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On January 31, 2020 at the College of Admiral Makarov State University took place an event on the occasion of the visit paid by Scottish delegation as part of the annual festival "Days of Scotland in St. Petersburg." The event was organized by the Northern Convoys International Centre and the Admiral Makarov State University of Maritime and Inland Shipping. The festival was being held in our city for the 49th time. In the days of the festival the representatives of Scotland traditionally visit memorial complexes and museums of St. Petersburg, and also meet with schoolchildren and students.
This year guests from Scotland were welcomed in the College of Admiral Makarov State University, the program of their visit included laying flowers in front of the Arctic Convoy Monument, meeting with cadets in the events hall of the College and visiting the Northern Convoys Memorial Hall. The sincere interest of foreign guests in the Northern convoys of 1941-1945 is due to the fact that many people both in Scotland and in the UK cherish the memory of participants of WWII and their heroic deeds.
It is also important that the Scottish port of Loch-Ewe was one of the major locations in the collecting of Allied convoys. During the four years of war, 481 transport vessels had left its rocky shores in the direction of Russia, 104 of them were sunk by the enemy. Among the guests of the College on January 31st were also members of families of those Soviet veterans of the Great Patriotic War whose memorabilia are exhibited in the Northern Convoys Memorial Hall.
In the events hall of the College the guests and the cadets were greeted by Pavel Ozhgikhin, Chairman of the Board of Trustees of the “NCIC” Foundation, Natalya Teltevskaya, temporarily in charge of Vice-Rector on cooperation with subsidiaries and international activity of Admiral Makarov State University and Yury Alexandrov, President of St. Petersburg Regional Organization “Polar Convoy”.
In response, the chairmen of the “St. Petersburg Forum” public organization (Paisley, Scotland) Tom and Elizabeth Clark expressed their gratitude for the invitation to the maritime college. Tom Clark read out a greeting from the Provost of South Lancashire, the area where many of the Scotland guests came from, and also noted how important it was during the war for people of Great Britain to realize that their country and the Soviet Union were fighting together against the common enemy.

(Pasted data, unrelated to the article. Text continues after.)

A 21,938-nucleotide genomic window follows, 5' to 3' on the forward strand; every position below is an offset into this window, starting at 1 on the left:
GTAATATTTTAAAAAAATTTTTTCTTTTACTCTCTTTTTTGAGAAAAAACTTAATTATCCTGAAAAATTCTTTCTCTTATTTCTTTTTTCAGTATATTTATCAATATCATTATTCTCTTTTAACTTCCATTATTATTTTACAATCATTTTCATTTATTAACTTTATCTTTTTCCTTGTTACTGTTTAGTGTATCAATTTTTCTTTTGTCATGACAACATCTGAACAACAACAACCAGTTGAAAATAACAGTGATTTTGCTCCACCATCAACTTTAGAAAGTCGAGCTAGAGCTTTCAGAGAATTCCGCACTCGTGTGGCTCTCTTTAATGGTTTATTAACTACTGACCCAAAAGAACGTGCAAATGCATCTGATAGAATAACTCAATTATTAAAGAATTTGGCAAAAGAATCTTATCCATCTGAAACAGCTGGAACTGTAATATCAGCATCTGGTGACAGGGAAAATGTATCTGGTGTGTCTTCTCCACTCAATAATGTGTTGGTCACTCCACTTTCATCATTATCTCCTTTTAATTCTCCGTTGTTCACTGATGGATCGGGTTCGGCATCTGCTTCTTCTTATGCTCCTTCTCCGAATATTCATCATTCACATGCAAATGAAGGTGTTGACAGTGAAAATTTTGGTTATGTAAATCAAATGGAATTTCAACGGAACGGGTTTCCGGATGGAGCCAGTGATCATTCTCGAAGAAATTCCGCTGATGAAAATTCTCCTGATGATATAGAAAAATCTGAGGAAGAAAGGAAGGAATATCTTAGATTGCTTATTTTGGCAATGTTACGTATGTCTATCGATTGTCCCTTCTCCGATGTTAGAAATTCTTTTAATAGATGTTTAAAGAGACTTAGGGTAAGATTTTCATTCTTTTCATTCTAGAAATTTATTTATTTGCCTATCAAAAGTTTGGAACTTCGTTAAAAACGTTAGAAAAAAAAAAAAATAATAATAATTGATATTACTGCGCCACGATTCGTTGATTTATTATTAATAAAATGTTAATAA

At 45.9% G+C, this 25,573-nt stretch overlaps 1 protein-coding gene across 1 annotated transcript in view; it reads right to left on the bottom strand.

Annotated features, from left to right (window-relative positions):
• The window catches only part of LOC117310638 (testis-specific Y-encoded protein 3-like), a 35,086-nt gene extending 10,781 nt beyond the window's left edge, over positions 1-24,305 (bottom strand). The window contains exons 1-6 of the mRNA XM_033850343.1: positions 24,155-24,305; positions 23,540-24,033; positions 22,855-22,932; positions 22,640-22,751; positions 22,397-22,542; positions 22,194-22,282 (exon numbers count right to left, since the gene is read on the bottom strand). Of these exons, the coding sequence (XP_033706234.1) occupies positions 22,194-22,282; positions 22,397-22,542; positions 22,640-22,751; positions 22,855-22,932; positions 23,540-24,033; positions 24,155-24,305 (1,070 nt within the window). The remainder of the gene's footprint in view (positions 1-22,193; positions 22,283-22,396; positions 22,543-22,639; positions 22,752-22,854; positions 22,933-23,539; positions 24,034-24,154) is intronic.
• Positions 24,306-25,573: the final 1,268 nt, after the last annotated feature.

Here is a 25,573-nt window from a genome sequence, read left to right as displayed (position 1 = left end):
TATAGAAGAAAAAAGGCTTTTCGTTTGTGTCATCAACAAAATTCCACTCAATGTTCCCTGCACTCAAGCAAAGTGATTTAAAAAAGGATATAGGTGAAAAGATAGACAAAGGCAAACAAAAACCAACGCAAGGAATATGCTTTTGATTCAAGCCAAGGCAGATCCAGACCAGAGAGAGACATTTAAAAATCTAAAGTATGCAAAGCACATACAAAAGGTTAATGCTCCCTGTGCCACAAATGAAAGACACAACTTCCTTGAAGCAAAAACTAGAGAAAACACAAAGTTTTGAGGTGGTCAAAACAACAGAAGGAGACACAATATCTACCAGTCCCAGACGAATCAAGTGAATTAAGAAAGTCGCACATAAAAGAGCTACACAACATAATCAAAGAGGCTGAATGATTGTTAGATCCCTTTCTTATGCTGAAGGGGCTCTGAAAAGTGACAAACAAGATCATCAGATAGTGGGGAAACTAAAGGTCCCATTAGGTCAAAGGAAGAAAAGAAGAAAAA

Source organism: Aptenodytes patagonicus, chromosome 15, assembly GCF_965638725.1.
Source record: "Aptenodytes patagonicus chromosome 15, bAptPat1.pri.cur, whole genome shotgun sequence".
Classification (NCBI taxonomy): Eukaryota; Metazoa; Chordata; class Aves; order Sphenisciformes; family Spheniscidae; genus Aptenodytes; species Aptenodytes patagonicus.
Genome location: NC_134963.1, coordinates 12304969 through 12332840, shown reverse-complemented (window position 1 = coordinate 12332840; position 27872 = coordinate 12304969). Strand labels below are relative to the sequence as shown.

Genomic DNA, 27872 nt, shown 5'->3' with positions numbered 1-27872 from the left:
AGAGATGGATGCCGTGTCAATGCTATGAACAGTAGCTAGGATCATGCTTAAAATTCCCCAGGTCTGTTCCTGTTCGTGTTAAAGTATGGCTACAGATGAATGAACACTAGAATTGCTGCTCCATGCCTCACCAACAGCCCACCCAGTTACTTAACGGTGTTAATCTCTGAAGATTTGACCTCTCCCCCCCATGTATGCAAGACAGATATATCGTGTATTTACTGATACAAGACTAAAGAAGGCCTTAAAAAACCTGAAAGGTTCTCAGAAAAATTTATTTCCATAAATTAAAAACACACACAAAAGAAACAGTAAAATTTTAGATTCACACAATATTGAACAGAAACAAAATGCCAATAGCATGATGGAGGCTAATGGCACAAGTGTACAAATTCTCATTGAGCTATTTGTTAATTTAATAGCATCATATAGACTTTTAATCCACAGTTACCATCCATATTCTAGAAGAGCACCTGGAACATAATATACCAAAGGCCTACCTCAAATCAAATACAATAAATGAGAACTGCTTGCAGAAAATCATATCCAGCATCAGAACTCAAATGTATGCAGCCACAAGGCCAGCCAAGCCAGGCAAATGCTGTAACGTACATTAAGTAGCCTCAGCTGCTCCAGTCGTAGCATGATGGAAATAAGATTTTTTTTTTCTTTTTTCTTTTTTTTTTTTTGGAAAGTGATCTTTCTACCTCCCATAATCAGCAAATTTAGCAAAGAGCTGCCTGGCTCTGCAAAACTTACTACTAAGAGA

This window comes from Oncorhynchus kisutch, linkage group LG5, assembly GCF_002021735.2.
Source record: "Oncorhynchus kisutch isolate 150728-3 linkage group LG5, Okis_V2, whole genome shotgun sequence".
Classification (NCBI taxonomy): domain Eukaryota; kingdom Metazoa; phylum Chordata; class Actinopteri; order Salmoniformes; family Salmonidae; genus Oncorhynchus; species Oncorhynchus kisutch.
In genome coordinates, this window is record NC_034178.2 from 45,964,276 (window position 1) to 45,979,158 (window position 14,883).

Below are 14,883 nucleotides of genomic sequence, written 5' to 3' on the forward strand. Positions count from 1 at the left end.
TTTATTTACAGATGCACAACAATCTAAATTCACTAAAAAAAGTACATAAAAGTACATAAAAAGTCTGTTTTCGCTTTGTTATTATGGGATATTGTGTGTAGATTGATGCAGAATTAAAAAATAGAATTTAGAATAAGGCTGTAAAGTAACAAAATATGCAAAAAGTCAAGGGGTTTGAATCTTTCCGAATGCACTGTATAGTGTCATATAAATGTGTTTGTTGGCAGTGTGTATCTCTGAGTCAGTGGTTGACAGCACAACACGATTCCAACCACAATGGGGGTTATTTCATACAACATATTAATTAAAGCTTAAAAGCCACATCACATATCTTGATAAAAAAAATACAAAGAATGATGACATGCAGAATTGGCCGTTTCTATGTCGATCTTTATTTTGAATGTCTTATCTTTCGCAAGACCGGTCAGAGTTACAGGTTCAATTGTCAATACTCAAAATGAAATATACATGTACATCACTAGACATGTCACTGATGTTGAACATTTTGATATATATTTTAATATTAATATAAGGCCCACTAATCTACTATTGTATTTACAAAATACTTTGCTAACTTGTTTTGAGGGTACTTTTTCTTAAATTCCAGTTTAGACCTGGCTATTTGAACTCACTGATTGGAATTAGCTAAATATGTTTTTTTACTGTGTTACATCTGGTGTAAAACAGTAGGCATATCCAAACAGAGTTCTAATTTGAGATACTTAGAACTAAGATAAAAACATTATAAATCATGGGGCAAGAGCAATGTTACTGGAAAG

The central happening of the whole event was the act of donating triptych by famous Scottish artist Diana Mackie to the Memorial Museum of the Northern Convoys History that is being created in St. Petersburg by the “NCIC” Foundation.
The triptych presented by Ms. Mackie consists of the paintings “Clouds Clearing”, “Moon Rising”, “Spirit of the Albatross” and is dedicated by its author to the Northern convoys and the memory of all who took part and their families. The artist herself presented the paintings and told about each of them.
The symbolism of the triptych is connected, first of all, with the Moon as the eternal presence, silent witness to our tragedies and joys, to wars and victories, our ability to learn and remember. According to the artist, while working on the triptych, her thoughts were not only with sailors who participated and sacrificed their lives in the legendary Northern convoys, but also with the inhabitants of besieged Leningrad, who showed unparalleled courage and endurance.
Diana Mackie and director of the Northern Convoys International Centre Vladimir Solomonov exchanged signed agreements on donating the triptych to the Museum.
Another important event during the meeting with Scottish guests was donating to Memorial Museum personal belongings of a Northern convoy veteran, 1st class sailor Charles Brody. During the convoys he served on the lightweight cruiser HMS “Royalist”, which was protecting the passage of the Northern convoys in 1944. The items were handed over by Timofey Kunitsky, representative of the Russian Ministry of Foreign Affairs, who worked for several years as vice-consul of the Consulate General in Edinburgh.
Among the family relics donated to the Museum by Charles Brody’s son is a portrait photograph of veteran, a humorous "certificate" that was granted to him as a part of tradition to celebrate the intersection of the Arctic Circle, the Arctic Star medal, and the “Scottie” toy dog that Charles Brody made while serving on HMS “Royalist”. Such “Scotties” were made by British sailors from improvised materials following the unwritten tradition.
College cadets sang for Scottish guests songs about convoys, traditional songs of Russian and Scottish sailors, and also performed the legendary “Katyusha” and the cheerful sea dance “Yablochko”. The guests of the College expressed deep gratitude to the cadets and organizers of the event for the warm welcome and friendly atmosphere.
We are confident that today, in the year of 75th anniversary of the Great Victory and the end of the WWII, on the eve of the 80th anniversary of the first Allied convoy in 2021, such meetings are very important for they can promote cooperation between the member countries of the legendary Northern convoys and show the continuity of generations in commemorating heroes of those crucial events in the history of not only each of these countries, but the whole world.
We thank the St. Petersburg Association for International Cooperation for the assistance in organizing the event.
We thank the marketing and public relations department of Admiral Makarov State University of Maritime and Inland Shipping for providing photographs.